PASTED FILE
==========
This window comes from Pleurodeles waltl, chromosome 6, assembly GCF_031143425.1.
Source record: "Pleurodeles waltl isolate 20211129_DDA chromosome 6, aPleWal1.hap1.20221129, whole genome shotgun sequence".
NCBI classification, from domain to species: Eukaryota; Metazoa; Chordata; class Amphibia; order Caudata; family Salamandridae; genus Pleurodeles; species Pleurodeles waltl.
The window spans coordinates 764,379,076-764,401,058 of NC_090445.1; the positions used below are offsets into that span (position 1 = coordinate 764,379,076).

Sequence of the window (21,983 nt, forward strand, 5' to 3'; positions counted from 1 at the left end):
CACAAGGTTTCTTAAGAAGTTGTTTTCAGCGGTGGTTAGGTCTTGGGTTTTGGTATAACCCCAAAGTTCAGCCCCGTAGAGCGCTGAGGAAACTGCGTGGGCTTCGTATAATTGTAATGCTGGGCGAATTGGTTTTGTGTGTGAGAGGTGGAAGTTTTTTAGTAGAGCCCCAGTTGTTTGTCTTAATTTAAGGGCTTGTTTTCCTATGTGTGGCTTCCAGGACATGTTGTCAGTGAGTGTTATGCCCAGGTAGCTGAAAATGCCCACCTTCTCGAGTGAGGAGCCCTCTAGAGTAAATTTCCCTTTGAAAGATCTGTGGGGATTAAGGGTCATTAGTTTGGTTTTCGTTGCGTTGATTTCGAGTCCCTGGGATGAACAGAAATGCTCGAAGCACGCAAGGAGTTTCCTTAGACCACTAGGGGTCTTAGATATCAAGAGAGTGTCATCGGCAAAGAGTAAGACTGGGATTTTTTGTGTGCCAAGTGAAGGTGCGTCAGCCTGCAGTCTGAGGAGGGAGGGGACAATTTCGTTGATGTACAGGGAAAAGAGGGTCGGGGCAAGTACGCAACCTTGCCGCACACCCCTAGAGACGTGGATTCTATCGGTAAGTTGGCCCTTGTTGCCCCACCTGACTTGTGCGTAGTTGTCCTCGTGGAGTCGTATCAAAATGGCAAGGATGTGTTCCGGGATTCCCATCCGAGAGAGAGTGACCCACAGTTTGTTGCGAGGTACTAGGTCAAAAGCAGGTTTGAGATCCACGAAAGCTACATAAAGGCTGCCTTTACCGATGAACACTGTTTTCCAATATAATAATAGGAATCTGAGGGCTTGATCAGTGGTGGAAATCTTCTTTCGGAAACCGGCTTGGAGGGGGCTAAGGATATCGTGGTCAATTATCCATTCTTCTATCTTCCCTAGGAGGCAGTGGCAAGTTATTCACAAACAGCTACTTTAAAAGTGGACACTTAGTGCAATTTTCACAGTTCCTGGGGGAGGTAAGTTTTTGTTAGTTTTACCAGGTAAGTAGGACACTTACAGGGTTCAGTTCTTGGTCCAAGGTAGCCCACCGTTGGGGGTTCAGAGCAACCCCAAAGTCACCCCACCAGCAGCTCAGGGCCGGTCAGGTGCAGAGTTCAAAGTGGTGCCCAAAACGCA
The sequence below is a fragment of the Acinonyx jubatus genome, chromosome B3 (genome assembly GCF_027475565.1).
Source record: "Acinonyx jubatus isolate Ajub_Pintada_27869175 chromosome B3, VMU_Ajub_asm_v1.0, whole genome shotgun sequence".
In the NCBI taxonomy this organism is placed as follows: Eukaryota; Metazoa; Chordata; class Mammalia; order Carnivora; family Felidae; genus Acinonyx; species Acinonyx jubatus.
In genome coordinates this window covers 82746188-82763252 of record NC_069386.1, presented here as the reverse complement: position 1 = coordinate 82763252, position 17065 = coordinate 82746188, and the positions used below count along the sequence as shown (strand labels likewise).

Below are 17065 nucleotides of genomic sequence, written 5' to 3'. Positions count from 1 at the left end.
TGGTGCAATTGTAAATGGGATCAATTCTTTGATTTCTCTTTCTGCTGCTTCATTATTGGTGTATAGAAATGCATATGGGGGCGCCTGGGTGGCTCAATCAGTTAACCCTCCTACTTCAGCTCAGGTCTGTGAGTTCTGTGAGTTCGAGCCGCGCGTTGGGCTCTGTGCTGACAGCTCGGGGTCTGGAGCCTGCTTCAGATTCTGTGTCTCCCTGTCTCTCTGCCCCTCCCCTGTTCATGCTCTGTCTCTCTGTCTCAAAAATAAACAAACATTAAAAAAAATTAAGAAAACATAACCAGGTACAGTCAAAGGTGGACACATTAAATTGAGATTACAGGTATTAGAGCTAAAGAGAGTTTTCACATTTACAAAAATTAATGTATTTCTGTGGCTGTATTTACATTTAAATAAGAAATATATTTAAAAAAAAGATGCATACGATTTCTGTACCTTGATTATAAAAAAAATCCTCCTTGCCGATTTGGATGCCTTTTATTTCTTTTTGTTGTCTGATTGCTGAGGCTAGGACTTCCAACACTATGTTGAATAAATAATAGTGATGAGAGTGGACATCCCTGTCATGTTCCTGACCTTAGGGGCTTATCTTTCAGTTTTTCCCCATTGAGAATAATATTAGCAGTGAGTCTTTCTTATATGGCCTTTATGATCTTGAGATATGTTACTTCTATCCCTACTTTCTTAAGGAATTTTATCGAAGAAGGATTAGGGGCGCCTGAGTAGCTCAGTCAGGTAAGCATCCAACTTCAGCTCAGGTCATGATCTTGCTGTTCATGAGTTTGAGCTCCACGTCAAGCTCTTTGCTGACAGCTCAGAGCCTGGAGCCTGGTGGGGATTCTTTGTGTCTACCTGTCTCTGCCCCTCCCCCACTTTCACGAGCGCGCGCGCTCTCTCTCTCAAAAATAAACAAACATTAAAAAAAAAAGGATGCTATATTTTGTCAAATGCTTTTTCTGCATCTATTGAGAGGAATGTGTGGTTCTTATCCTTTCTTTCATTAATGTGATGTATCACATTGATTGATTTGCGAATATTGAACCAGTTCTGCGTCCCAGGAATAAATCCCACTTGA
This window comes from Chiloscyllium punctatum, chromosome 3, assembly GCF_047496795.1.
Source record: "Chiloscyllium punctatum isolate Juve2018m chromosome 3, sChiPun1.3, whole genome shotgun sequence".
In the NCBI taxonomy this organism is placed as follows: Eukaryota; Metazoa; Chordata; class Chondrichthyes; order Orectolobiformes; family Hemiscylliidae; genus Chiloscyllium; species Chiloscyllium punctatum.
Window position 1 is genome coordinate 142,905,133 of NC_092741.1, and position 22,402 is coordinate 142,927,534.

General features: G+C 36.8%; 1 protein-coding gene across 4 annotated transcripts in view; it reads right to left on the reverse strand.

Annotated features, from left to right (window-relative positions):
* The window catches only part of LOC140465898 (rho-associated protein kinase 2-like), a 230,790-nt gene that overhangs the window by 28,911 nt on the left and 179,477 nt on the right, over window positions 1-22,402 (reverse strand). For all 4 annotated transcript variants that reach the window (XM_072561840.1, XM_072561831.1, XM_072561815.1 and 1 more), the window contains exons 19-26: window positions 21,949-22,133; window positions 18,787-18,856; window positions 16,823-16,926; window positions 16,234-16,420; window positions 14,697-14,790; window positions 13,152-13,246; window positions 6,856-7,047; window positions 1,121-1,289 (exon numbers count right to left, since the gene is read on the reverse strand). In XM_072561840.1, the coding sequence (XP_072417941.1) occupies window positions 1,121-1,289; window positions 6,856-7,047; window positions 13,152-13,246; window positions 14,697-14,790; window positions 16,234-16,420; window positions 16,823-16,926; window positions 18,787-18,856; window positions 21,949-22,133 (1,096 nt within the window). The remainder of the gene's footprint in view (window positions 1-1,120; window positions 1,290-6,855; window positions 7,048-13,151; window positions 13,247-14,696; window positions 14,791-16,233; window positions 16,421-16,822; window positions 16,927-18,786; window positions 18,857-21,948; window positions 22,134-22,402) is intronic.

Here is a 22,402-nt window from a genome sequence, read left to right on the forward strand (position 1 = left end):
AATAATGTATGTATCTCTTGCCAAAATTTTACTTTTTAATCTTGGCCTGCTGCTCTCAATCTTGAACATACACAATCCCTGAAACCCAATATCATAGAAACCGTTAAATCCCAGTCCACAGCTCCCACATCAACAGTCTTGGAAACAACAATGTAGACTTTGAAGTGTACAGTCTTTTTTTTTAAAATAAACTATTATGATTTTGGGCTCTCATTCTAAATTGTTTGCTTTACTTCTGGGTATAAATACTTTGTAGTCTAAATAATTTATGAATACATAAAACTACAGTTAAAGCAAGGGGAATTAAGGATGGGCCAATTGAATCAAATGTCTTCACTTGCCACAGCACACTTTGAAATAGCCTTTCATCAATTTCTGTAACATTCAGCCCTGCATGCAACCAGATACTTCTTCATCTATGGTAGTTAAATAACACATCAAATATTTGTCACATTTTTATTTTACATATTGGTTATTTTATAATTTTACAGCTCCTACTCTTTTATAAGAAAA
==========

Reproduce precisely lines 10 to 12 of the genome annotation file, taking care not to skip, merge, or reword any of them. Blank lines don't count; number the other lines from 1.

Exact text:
In genome coordinates this window covers 82746188-82763252 of record NC_069386.1, presented here as the reverse complement: position 1 = coordinate 82763252, position 17065 = coordinate 82746188, and the positions used below count along the sequence as shown (strand labels likewise).

Below are 17065 nucleotides of genomic sequence, written 5' to 3'. Positions count from 1 at the left end.
TGGTGCAATTGTAAATGGGATCAATTCTTTGATTTCTCTTTCTGCTGCTTCATTATTGGTGTATAGAAATGCATATGGGGGCGCCTGGGTGGCTCAATCAGTTAACCCTCCTACTTCAGCTCAGGTCTGTGAGTTCTGTGAGTTCGAGCCGCGCGTTGGGCTCTGTGCTGACAGCTCGGGGTCTGGAGCCTGCTTCAGATTCTGTGTCTCCCTGTCTCTCTGCCCCTCCCCTGTTCATGCTCTGTCTCTCTGTCTCAAAAATAAACAAACATTAAAAAAAATTAAGAAAACATAACCAGGTACAGTCAAAGGTGGACACATTAAATTGAGATTACAGGTATTAGAGCTAAAGAGAGTTTTCACATTTACAAAAATTAATGTATTTCTGTGGCTGTATTTACATTTAAATAAGAAATATATTTAAAAAAAAGATGCATACGATTTCTGTACCTTGATTATAAAAAAAATCCTCCTTGCCGATTTGGATGCCTTTTATTTCTTTTTGTTGTCTGATTGCTGAGGCTAGGACTTCCAACACTATGTTGAATAAATAATAGTGATGAGAGTGGACATCCCTGTCATGTTCCTGACCTTAGGGGCTTATCTTTCAGTTTTTCCCCATTGAGAATAATATTAGCAGTGAGTCTTTCTTATATGGCCTTTATGATCTTGAGATATGTTACTTCTATCCCTACTTTCTTAAGGAATTTTATCGAAGAAGGATTAGGGGCGCCTGAGTAGCTCAGTCAGGTAAGCATCCAACTTCAGCTCAGGTCATGATCTTGCTGTTCATGAGTTTGAGCTCCACGTCAAGCTCTTTGCTGACAGCTCAGAGCCTGGAGCCTGGTGGGGATTCTTTGTGTCTACCTGTCTCTGCCCCTCCCCCACTTTCACGAGCGCGCGCGCTCTCTCTCTCAAAAATAAACAAACATTAAAAAAAAAAGGATGCTATATTTTGTCAAATGCTTTTTCTGCATCTATTGAGAGGAATGTGTGGTTCTTATCCTTTCTTTCATTAATGTGATGTATCACATTGATTGATTTGCGAATATTGAACCAGTTCTGCGTCCCAGGAATAAATCCCACTTGA